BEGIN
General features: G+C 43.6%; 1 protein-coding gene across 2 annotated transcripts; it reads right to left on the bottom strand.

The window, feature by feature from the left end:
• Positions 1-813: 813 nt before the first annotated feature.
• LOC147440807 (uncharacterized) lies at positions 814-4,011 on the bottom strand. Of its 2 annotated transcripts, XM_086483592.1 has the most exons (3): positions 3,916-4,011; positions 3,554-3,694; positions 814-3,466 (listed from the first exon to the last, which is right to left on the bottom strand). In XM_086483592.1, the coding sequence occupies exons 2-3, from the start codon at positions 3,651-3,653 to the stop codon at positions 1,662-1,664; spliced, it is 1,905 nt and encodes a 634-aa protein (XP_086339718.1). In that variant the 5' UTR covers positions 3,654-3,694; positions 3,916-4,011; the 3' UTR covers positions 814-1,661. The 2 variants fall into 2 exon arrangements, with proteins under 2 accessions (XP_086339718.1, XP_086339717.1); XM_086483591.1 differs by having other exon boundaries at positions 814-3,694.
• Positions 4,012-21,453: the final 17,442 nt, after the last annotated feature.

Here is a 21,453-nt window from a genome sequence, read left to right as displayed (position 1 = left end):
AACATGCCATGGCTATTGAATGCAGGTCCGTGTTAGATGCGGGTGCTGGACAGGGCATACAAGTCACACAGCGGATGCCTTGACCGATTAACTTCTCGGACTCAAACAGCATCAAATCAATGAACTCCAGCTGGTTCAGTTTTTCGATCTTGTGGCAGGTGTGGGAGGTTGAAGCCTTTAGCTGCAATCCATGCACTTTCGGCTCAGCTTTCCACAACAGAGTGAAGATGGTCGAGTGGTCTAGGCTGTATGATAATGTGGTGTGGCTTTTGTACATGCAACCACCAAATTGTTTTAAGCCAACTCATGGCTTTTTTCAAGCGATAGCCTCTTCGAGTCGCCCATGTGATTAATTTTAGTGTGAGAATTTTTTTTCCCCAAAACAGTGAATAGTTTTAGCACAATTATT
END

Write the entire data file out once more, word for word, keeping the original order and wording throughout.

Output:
General features: G+C 43.6%; 1 protein-coding gene across 2 annotated transcripts; it reads right to left on the bottom strand.

The window, feature by feature from the left end:
• Positions 1-813: 813 nt before the first annotated feature.
• LOC147440807 (uncharacterized) lies at positions 814-4,011 on the bottom strand. Of its 2 annotated transcripts, XM_086483592.1 has the most exons (3): positions 3,916-4,011; positions 3,554-3,694; positions 814-3,466 (listed from the first exon to the last, which is right to left on the bottom strand). In XM_086483592.1, the coding sequence occupies exons 2-3, from the start codon at positions 3,651-3,653 to the stop codon at positions 1,662-1,664; spliced, it is 1,905 nt and encodes a 634-aa protein (XP_086339718.1). In that variant the 5' UTR covers positions 3,654-3,694; positions 3,916-4,011; the 3' UTR covers positions 814-1,661. The 2 variants fall into 2 exon arrangements, with proteins under 2 accessions (XP_086339718.1, XP_086339717.1); XM_086483591.1 differs by having other exon boundaries at positions 814-3,694.
• Positions 4,012-21,453: the final 17,442 nt, after the last annotated feature.

Here is a 21,453-nt window from a genome sequence, read left to right as displayed (position 1 = left end):
AACATGCCATGGCTATTGAATGCAGGTCCGTGTTAGATGCGGGTGCTGGACAGGGCATACAAGTCACACAGCGGATGCCTTGACCGATTAACTTCTCGGACTCAAACAGCATCAAATCAATGAACTCCAGCTGGTTCAGTTTTTCGATCTTGTGGCAGGTGTGGGAGGTTGAAGCCTTTAGCTGCAATCCATGCACTTTCGGCTCAGCTTTCCACAACAGAGTGAAGATGGTCGAGTGGTCTAGGCTGTATGATAATGTGGTGTGGCTTTTGTACATGCAACCACCAAATTGTTTTAAGCCAACTCATGGCTTTTTTCAAGCGATAGCCTCTTCGAGTCGCCCATGTGATTAATTTTAGTGTGAGAATTTTTTTTCCCCAAAACAGTGAATAGTTTTAGCACAATTATT